The cinematic counterpart to the FOOJ is The Incredibles, which if we’re not careful I’ll have to do a post on. I found it very entertaining and thoughtful, as a sort of an Ayn Rand vision of America. The Enemy is Within in the form of enforced mediocrity, which can then be exploited by the Evil Genius who no longer meets any resistance.


    Comment by ktismatics — 26 February 2008 @ 5:12 pm

  7. Okay, that’s it — the first draft, version 1.0. Do any of these questions seem particularly good/worthless for identifying potential F*O*O*J members? Do any other good questions come to your mind? How should the questionnaire be scored?

    The only thing that’s missing, actually, is a group hug, dr Clysmatics.


    Comment by parodycenter — 27 February 2008 @ 1:28 pm

  8. Jesus you guys are ruthless. At some point you’ll have to tell me about the immanently Deleuzian educational videos you’re producing for your new corporate employer. And maybe Seyfried can discuss the neoclassical poetics of the LIFO-FIFO inventory accounting controversy.


    Comment by ktismatics — 27 February 2008 @ 2:14 pm

  9. Yesterday I had to conceptualize one for the old people’s home, and for the character, I thought of a butch dyke with huge arms and holding an euthanasia syringe for every occasion… but you’re right, I don’t think I would sell it successfully to the client.


    Comment by parodycenter — 27 February 2008 @ 4:55 pm

  10. The Enemy is Within in the form of enforced mediocrity, which can then be exploited by the Evil Genius who no longer meets any resistance.

    ”Here at Pixar we make The Best Animation, write The Best Stories and have the Biggest Balls in the animation industry.”


    Comment by parodycenter — 27 February 2008 @ 8:13 pm

  11. Your death-dealing Nurse Ratched sounds great. This is the difficulty: when you finally start getting close to something interesting for a real-world intervention, you’re probably already past the client’s limit of tolerance. And so you start thinking about a fictional treatment of the euthanasia nurse, but will anybody want to pay to make or see this production? I would watch it. I could see this character as injecting life into either the educational or the artistic worlds, both of which are already anaesthetized.

    Pixar and Brad Bird are a perfect match in this regard. Bird’s Oscar acceptance speech was something like this: when I was 12 years old I told my teachers I wanted to make movies. Yes, they said condescendingly, but what else would you like to do? I want to make movies. And see, I do make movies, and now I have an Oscar. Shove that up your ass, you mediocre loser teachers. Still, once again, I liked The Incredibles — also Iron Giant, which Bird made probably before his association with Pixar.

    So in my novel The Stations one of the main characters, sort of the evil genius figure, is a Dr. Karas, who is kind of a fetishizer of the multiply gifted. He sees himself as the Identifier, and his identification criteria are statistical: he’s looking for individual outliers within outlier populations. In a sort of fugue interlude, the book jumps back in time a century to the end of imperial Russia, where Rasputin is the Identifier and he identifies as doubly gifted the son of the last Czar, possessed of both royal blood and hemophilia. Rasputin sees himself as a sort of polluter of the Outlier’s blood line, fusing corruption and holiness in a way that redeems and unites Russia in this sort of Eastern Orthodox way you’ve spoken of before. This episode lasts only about 3 pages — maybe I’ll put it up for a fugue interlude on Ktismatics.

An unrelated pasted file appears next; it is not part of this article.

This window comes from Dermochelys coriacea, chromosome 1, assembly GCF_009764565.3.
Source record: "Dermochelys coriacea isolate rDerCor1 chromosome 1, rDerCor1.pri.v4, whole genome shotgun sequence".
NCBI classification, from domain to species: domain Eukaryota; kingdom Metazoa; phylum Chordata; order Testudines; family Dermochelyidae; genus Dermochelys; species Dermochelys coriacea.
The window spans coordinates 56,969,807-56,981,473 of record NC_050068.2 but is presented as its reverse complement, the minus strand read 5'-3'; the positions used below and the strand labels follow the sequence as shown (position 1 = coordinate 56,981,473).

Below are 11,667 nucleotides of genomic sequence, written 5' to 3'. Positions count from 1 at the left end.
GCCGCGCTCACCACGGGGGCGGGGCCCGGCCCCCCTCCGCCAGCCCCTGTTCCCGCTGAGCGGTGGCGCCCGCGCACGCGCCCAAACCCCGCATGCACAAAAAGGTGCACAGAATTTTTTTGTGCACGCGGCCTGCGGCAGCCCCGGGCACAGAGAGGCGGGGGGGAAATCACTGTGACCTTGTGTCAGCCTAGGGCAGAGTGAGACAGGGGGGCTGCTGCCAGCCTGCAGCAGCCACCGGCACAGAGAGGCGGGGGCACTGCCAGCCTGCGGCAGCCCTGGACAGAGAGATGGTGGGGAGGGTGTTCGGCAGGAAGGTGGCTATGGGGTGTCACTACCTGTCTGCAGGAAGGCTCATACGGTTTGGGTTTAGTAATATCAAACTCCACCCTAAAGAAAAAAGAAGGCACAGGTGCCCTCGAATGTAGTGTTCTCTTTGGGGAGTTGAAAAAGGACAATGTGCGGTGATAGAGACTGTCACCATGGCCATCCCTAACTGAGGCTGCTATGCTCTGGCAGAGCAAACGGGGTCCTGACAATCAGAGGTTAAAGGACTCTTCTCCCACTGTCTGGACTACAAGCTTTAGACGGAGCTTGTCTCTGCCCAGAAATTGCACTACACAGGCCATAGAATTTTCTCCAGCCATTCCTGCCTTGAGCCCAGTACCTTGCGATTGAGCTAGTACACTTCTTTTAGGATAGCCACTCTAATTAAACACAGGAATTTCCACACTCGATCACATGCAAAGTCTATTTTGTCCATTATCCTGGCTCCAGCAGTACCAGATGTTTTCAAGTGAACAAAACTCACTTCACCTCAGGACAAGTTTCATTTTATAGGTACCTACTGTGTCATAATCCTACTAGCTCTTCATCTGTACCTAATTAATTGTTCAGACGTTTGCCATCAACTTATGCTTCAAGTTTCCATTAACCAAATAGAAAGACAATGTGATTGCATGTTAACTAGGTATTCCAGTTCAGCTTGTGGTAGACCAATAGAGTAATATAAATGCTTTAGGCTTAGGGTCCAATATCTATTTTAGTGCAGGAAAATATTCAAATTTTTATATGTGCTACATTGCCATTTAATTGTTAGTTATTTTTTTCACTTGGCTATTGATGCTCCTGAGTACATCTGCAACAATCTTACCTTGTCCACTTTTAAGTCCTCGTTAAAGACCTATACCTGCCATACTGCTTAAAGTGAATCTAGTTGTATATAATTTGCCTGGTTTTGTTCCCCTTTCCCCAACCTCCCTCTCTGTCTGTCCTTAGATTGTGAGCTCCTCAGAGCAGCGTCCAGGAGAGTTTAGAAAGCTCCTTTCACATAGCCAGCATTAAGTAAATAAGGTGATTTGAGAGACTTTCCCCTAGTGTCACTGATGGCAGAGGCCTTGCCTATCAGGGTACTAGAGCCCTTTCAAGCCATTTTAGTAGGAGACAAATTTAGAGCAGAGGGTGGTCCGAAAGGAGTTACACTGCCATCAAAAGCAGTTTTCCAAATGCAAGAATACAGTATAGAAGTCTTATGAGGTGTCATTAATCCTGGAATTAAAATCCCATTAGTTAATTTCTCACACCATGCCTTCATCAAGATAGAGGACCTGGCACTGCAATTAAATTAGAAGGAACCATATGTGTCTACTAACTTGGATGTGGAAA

Comment by ktismatics — 28 February 2008 @ 4:47 am

  12. One of the adverse consequences of my being so totally out of touch with my local environment is that the annual Boulder Film Festival came and went without my even being aware of it. However, on the Spinozan-Deleuzian plane of immanence I must be very much in touch, as evidenced by this synopsis of the winning entry.


    Comment by ktismatics — 28 February 2008 @ 8:59 am

  13. I think it’s quite important to have something there like “Do you ever feel like your gift has brought nothing but pain and suffering to those you love most? Has this made it hard for you to risk loving another human being, particularly an ordinary one?”

    This is GREAT work.


    Comment by Joseph Kugelmass — 1 March 2008 @ 5:48 pm

  14. Now see Kugelmass, this is the way one OUGHT to introduce oneself in a comment box: constructive suggestions along with a compliment for the host. I’ll definitely take your suggestions into consideration for F*O*O*J 1.1, if I can recover some enthusiasm for the project. Clark Kent and Spiderman among others have a hard time with the issue you address here, being reluctant to pursue intimacy with their lady friends. Doesn’t it make you wonder whether having a superpower might be an overcompensation for impotence?


    Comment by ktismatics — 1 March 2008 @ 6:07 pm

  15. Clysmatics your compliment to dr. Kugelmassina sounds almost as an insult when you consider just what good and kind manners the Romantic doctor has due to his upmarket breeding not to mention his European curriculum vitae.


    Comment by parodycenter — 1 March 2008 @ 9:31 pm

  16. I was acknowledging my own boorishness on the Kugelmass blog, where in my first comment I registered a disagreement without first paying my respects.


    Comment by ktismatics — 2 March 2008 @ 1:02 am

RSS feed for comments on this post. TrackBack URI

Leave a Reply

Fill in your details below or click an icon to log in:

WordPress.com Logo

You are commenting using your WordPress.com account. Log Out /  Change )

Google+ photo

You are commenting using your Google+ account. Log Out /  Change )

Twitter picture

You are commenting using your Twitter account. Log Out /  Change )

Facebook photo

You are commenting using your Facebook account. Log Out /  Change )


Connecting to %s

Create a free website or blog at WordPress.com.

%d bloggers like this: